Newsweek makes it interesting this week with the release of its latest iPad app. The publisher has been on the cutting edge with its apps and is now the first major publisher to offer in-app subscriptions to its iPad users. This is a major differentiator… and where Urban Airship comes in.
As the New York Times article points out, the inability to offer subscriptions has been “a source of major frustration” for magazine and newspaper publishers. It is no easy feat to add in-app subscriptions that work within the Apple guidelines and practices. One of our engineering team members described the task as “Herculean,” which is apt, given the amount of code required to make it work.
As Richard Stephenson explains in his post, implementing subscriptions is difficult because Apple’s SDK for in-app purchase extends only to single-copy sales.
As publishers have raced to market with apps for the iPad, they have faced many unforeseen challenges in their attempt to transform a business model to fit the new paradigm. And the lessons they have learned will have broad impact across the industry. Conversations around subscriptions have mainly centered in the context of how magazines offer them – upfront money paid by a reader for access to content for a set period of time. But this subscriptions-monetization model translates to much much more than magazines and news. Any organization that provides information or content can succeed in monetizing their mobile strategies with Urban Airship.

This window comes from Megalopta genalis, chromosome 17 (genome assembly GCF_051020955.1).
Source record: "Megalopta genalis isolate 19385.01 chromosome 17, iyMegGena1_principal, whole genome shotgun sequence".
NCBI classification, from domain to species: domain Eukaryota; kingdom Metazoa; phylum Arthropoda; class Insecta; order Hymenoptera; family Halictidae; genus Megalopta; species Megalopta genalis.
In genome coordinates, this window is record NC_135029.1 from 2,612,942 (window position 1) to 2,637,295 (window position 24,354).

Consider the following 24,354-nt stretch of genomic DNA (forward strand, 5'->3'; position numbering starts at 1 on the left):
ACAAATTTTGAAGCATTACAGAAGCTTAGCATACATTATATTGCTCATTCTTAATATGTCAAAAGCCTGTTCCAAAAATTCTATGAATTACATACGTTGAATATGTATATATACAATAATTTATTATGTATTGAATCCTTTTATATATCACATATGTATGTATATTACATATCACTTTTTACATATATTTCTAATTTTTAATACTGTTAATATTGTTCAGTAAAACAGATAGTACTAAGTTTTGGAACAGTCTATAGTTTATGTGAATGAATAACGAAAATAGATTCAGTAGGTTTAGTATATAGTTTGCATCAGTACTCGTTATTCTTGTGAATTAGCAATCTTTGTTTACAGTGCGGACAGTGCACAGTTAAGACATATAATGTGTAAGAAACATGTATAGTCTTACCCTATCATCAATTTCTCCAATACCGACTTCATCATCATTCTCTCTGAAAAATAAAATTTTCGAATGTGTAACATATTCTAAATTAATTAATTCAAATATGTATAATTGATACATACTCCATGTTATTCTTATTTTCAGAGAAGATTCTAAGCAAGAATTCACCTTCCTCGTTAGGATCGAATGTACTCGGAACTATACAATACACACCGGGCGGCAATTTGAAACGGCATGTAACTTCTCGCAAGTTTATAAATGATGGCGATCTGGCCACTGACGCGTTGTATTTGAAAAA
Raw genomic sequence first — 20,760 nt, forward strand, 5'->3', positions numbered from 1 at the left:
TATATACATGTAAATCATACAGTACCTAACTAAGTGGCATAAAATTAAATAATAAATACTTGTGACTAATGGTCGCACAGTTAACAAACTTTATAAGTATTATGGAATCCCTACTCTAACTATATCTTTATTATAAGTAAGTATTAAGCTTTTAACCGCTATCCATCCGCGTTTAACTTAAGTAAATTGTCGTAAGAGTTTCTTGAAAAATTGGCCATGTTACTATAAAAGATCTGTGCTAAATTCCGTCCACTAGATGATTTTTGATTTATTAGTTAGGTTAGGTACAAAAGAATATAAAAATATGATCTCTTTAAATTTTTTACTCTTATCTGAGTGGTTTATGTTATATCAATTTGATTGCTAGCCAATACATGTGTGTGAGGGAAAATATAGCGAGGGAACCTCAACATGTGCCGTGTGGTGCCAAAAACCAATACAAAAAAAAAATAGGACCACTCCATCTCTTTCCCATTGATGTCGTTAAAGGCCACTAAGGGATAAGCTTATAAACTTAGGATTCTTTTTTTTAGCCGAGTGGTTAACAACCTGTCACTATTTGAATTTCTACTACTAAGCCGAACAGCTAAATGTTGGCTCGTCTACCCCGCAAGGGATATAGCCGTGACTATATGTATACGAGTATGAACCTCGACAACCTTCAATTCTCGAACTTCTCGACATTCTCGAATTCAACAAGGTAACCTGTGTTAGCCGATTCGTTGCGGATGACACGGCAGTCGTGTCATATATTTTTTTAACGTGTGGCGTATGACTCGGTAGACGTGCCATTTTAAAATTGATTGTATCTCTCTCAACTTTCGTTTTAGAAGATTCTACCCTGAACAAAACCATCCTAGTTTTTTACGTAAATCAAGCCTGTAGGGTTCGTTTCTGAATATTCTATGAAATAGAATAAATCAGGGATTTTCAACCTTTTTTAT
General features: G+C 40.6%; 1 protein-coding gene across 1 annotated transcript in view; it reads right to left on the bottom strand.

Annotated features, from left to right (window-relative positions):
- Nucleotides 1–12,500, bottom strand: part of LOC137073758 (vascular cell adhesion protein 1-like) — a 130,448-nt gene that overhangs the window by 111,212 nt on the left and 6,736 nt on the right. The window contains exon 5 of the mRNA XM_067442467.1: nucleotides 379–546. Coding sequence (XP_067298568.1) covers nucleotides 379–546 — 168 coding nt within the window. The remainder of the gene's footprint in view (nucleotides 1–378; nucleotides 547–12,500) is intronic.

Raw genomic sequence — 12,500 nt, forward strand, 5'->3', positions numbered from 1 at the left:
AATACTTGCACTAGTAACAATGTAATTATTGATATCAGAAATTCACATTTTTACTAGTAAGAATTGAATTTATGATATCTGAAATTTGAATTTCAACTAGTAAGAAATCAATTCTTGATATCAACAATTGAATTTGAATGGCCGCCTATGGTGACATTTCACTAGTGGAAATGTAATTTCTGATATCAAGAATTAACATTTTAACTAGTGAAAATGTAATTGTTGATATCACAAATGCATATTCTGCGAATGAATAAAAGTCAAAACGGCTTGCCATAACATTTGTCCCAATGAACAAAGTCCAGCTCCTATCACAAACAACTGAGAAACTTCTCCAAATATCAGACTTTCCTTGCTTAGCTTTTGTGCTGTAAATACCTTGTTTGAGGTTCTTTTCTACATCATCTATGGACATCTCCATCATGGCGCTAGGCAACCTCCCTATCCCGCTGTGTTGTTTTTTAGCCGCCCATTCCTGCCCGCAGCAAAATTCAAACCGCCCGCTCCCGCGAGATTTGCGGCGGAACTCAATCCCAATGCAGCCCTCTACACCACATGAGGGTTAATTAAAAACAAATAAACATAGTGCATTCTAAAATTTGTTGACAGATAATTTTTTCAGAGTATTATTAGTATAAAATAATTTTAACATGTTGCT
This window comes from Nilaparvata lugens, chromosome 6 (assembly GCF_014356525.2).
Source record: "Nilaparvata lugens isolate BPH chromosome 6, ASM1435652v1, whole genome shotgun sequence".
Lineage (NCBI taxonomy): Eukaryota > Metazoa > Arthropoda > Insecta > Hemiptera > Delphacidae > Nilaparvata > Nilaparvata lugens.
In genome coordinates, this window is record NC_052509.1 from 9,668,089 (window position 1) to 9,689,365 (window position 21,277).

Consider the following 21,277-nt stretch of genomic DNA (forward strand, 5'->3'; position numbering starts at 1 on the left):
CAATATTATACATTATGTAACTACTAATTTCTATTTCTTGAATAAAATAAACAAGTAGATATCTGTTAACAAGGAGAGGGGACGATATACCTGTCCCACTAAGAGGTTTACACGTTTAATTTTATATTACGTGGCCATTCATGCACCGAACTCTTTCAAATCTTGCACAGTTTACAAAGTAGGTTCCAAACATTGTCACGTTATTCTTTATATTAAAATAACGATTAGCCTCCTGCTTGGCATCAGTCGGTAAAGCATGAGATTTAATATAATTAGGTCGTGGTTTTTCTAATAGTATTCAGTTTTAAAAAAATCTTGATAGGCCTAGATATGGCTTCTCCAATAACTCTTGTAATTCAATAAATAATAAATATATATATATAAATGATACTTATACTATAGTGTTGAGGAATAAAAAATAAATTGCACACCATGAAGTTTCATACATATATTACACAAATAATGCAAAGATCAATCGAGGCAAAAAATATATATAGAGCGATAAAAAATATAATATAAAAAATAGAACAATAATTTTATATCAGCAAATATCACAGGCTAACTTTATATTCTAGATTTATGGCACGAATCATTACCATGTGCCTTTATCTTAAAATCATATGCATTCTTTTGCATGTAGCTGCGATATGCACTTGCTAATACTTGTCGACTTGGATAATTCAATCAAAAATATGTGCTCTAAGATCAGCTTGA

Think of any content that users would pay for up-front: a 6-month magazine subscription, a one-year association membership, or an ongoing opt-in research database. In each use case with a mobile app, Urban Airship helps manage all aspects of the transaction, including identifying which devices (users) have paid for content, verifying the user account, and delivering the content to the device. Urban Airship tracks the entire lifecycle of a subscription. We see this as an important new monetization blueprint for all types of developers, and we are making it easy for them to integrate.
Further simplifying the process, if a user buys a new device, they still have rights to access back issues or other content they have paid for. Our subscriptions service manages this verification, associating a specific user with an account. Our service also enables “user entitlements.” In this process, content can be “unlocked” for designated users or those who have been authenticated. Publishers can put content behind a paywall, viewable only to subscribers. This is similar to what many information-providers have been doing on the web. An ID and password are used to unlock that content and make it viewable.
Publishers and content providers are wading in new waters and still in the early stages of identifying their mobile strategies. This is a dynamic market but one thing we know for certain: things are just starting to get interesting.